Premchand Dommaraju Premchand Dommaraju's research interest is in Social demography of South Asia, Southeast Asia and Central Asia, Fertility and reproductive health, Ageing and mortality and Marriage and divorce patterns
Randy John LaPolla My work on the intersection of Sino-Tibetan historical linguistics, pragmatics, and linguistic typology has led me to an understanding of communication that is based only on ostension (showing the desire to communicate) and abductive inference without any coding or decoding. This view entails that each language is unique, and necessarily reflects the cultural and cognitive categories (world view) of the speakers. I would like to develop a large multidisciplinary project to test this view of communicative behavior.
Shirley Sun ​Dr. Shirley Sun studies family, population and genomic medicine in global contexts.
Tan Ying Ying Tan Ying Ying is trained as a phonetician. Her research in phonetics has focused largely on the prosody (stress, intonation, rhythm) of Singapore English and other languages in Singapore, with particular attention to social-indexical variation, ethnic differentiation and substrate influence. Her current research inquiry concerns the constitution of the Singaporean accent. Besides Singapore English, she is also interested in the tonology of Southern Min languages such as Teochew and Hokkien. A firm believer in interdisciplinarity, she is engaged in understanding and analyzing language policy and planning through the lenses of cultural theory and contemporary thought. She has published in areas as phonetics, pragmatics, sociolinguistics and cultural theory.
Teo You Yenn You Yenn’s current work looks at how welfare policies are conceptualized in Singapore. She is interested in how citizens are defined and produced through welfare policies, and the class and gender inequalities that are generated through welfare approaches. In collaboration with colleagues in the Sociology departments at NTU and NUS, she is also starting on a project that examines the experiences of poverty in Singapore.
Yow Cheun Hoe His academic interest is in Chinese diaspora, particularly topics pertaining to relations between Chinese overseas and China, Chinese migration and new migrants, and Chinese writers and their works.
Winnie Sung Hiu-Chuk ​Winnie's grant allows her to work on a project on self-knowledge that seeks to examine the nature of self-knowledge. The questions to be addressed include what self-knowledge is, how we come to know ourselves, the relation between self-knowledge and agency, the relation between self-knowledge and emotions, and the possibility of lacking self-knowledge. A distinctive feature of this project is that it will draw on insights from both Chinese and Anglo-American philosophies. The nature of the project is not comparative; rather, as a start-up project, it has the more modest goal of letting the ideas between these two traditions to first flow and exchange.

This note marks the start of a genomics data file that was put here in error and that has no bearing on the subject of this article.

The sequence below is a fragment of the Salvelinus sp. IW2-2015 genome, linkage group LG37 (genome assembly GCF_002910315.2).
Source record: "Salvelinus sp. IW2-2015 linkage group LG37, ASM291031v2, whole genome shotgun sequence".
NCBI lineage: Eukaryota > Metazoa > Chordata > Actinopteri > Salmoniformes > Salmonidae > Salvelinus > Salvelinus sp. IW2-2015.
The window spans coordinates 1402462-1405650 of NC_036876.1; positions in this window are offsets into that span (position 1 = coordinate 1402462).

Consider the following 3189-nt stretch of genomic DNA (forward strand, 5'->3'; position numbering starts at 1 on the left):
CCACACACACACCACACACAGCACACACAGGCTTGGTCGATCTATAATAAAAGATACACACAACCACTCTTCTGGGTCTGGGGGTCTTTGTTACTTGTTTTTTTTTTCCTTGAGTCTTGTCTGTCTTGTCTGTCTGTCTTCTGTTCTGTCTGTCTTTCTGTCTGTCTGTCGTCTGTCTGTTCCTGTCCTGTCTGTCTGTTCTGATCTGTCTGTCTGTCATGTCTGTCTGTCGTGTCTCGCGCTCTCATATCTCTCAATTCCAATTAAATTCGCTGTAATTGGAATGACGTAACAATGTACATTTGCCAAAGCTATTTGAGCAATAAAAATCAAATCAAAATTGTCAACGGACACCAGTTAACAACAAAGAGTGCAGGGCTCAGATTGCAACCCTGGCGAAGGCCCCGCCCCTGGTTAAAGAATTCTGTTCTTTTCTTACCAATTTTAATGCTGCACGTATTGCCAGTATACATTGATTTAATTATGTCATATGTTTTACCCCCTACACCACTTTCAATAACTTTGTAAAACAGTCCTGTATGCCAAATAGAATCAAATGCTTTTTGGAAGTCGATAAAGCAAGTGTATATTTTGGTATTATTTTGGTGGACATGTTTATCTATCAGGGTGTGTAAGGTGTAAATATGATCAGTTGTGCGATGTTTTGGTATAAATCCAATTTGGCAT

Faculty and researchers from the following disciplines (not exhaustive), Schools, and research centres could participate in this research thrust:

Linguistics and Multilingual StudiesChineseSociologyPsychology
EnglishHistoryPhilosophyLanguage and Communication Centre
Centre for Modern Languages​Centre for Chinese Language and CultureChinese Heritage Centre (part of NTU after Oct 2011)WKWSCI
Institute for Media Innovation    
Globally, Asia's dramatic rise in importance can be seen as key countries emerge as major economic powerhouses with a dynamism forecasted to herald the coming of the Asian Century. The need is for better innovative interdisciplinary research drawing upon the disciplines’ unique contributions to understand critical issues within Asia.
Strengths include:

·        Language, Chinese culture and philosophy
·        Ethnic Chinese studies
·        Documentation and archiving of Asian languages and cultures
·        Linguistic and sociological issues relevant to Singapore and other multilingual communities in Asia
·        Identity and migration issues
·        Politics and public administration
·        Study in multilingualism and pluralism
·        Machine translation involving different languages such as English, Chinese, Japanese etc.
·        Cultural psychology
The New Silk Road, Innovation Asia, and New Media 

Funding could come from NTU, the College and the School as well as local Chinese and Indian business communities. Interested faculty could also apply for grants from national and international funding organisations.

Activities could include the setting up of a Centre which will bring together researchers in a variety of disciplines who share an interest in Asian languages and cultures, and to provide leadership for research in this field. The Centre could provide for a number of research programs and initiatives under its guiding theme. It may also include the publications of international journals in the areas of Asia and migration studies as well as cultural studies. 

Globalisation, China studies, Contemporary China, Chinese culture and philosophy, Inter-generational mobility, disapora, Transnational migration, Family, gender and welfare in Asia, Demography, Nuclear politics, Multilingual communities, Social transformation in East and South Asia, Multilingualism and pluralism, Language death, Cultural identity.
No upcoming events planned by Global Asia cluster. Stay tuned to future updates.